Molecular Biology


Protocols in Current Issue
Protocols in Past Issues
0 Q&A 3541 Views Jul 5, 2020
Methylation-Sensitive Amplification Polymorphism (MSAP) is a versatile marker for analyzing DNA methylation patterns in non-model species. The implementation of this technique does not require a reference genome and makes it possible to determine the methylation status of hundreds of anonymous loci distributed throughout the genome. In addition, the inheritance of specific methylation patterns can be studied. Here, we present a protocol for analyzing DNA methylation patterns through MSAP markers in potato interspecific hybrids and their parental genotypes.
0 Q&A 8901 Views May 5, 2017
Adeno-associated virus (AAV) is a small single-stranded DNA virus that requires the presence of a helper virus, such as adenovirus or herpes virus, to efficiently replicate its genome. AAV DNA is replicated by a rolling-hairpin mechanism (Ward, 2006), and during replication several DNA intermediates can be detected. This detailed protocol describes how to analyze the AAV DNA intermediates formed during AAV replication using a modified Hirt extract (Hirt, 1967) procedure and Southern blotting (Southern, 1975).
0 Q&A 8669 Views Aug 5, 2016
Capillary electrophoresis (CE) is identified as a promising technology for the study of nucleic acid molecules because of its high efficiency, high throughput with automation and integration. Compared to the traditional method of slab gel electrophoresis (SGE), the advantages of CE cannot be emphasized more. Most of CE process, including sample injection, detection and data analysis, is able to be automated which will save great labor for industrial and research labs. CE used the separation channel with micrometer-scale diameter, so the joule heat is easy to be dissipated during electrophoresis. Thus high separation voltage (> 100 V/cm) is allowed in CE while in SGE (usually ~10 V/cm) it usually causes severe band broadening. Because the band broadening is restrained efficiently in CE, it is capable of detecting minute samples and becoming more sensitive than SGE. The advantage of allowing high voltage consequently speeds up the CE separation and yields a better throughput compared to SGE. CE costs less reagents, for example buffer solutions, sieving matrix, dye reagents etc. In addition, the micrometer-scale channel is easy to be integrated with upstream and downstream sample treatment units, forming a lab on a chip. This merit of CE already attracted considerable interests among researchers from various areas.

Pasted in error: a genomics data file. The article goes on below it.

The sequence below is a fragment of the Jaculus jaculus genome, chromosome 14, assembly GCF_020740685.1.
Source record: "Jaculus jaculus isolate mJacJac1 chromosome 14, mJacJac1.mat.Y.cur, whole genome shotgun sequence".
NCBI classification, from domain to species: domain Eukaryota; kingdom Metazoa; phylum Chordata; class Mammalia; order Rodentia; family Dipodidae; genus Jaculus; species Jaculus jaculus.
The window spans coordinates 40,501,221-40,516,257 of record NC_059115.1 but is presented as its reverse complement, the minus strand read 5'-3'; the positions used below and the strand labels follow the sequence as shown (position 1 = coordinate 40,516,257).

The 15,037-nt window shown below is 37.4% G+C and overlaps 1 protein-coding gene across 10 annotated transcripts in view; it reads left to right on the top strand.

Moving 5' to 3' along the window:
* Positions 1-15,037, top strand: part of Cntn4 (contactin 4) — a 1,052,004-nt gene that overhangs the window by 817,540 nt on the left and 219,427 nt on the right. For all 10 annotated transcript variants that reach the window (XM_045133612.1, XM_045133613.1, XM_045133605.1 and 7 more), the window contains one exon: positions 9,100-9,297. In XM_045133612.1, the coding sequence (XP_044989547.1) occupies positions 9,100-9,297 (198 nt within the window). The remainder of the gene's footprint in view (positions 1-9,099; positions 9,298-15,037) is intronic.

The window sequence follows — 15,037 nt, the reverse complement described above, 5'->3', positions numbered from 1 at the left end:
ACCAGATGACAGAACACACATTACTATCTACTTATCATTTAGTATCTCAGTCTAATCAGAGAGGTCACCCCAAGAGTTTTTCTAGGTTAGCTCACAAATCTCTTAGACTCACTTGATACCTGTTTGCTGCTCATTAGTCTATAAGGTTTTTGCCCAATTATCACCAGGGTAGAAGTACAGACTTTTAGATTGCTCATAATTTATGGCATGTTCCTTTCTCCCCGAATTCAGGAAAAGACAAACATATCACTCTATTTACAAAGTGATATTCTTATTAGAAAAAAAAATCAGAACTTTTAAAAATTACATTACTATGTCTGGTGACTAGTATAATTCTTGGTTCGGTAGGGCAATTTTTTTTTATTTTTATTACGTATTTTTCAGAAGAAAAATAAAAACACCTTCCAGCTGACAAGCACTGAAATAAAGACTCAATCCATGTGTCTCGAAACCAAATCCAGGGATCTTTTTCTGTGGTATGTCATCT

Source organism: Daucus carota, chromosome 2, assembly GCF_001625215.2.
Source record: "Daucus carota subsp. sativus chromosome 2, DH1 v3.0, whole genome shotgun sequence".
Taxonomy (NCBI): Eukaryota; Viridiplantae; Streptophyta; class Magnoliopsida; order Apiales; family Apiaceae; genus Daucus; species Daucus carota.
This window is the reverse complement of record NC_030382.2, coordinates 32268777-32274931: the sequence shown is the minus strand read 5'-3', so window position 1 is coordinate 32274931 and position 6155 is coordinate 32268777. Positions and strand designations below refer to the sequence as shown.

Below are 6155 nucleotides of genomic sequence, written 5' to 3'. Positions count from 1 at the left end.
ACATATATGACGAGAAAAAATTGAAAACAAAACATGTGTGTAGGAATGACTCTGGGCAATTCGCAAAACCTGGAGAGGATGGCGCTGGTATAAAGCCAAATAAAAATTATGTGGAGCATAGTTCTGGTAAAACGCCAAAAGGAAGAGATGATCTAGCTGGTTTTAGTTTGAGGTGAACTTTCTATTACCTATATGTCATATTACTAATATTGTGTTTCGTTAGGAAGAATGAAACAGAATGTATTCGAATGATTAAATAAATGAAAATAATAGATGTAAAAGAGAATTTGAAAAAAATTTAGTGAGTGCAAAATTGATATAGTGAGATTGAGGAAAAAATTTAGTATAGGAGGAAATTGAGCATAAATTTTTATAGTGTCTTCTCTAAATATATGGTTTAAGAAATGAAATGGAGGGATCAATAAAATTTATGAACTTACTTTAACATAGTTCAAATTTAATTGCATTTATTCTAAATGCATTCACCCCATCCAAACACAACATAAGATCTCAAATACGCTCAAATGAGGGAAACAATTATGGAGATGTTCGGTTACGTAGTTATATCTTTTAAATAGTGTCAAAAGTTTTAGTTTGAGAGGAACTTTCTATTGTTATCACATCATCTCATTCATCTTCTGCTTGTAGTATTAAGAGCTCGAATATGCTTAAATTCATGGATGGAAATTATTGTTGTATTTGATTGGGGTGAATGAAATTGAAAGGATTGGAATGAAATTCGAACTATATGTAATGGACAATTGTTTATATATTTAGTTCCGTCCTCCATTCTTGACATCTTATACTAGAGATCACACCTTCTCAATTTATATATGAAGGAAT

The difficulties of CE involve filling the gels (agarose or cross-linked polyacrylamide) into the capillary tube. Also, the reproducibility and the life-time of the gel-capillary are limited. But the small-diameter capillary allows to use replaceable polymer solutions, which can efficiently prevent the convection of the separation buffer. Polymer solutions are easier to be filled into the capillary and yield more stable separations. Thus, those difficulties are resolved by doing capillary polymer electrophoresis (CPE), which is going to be described in this protocol.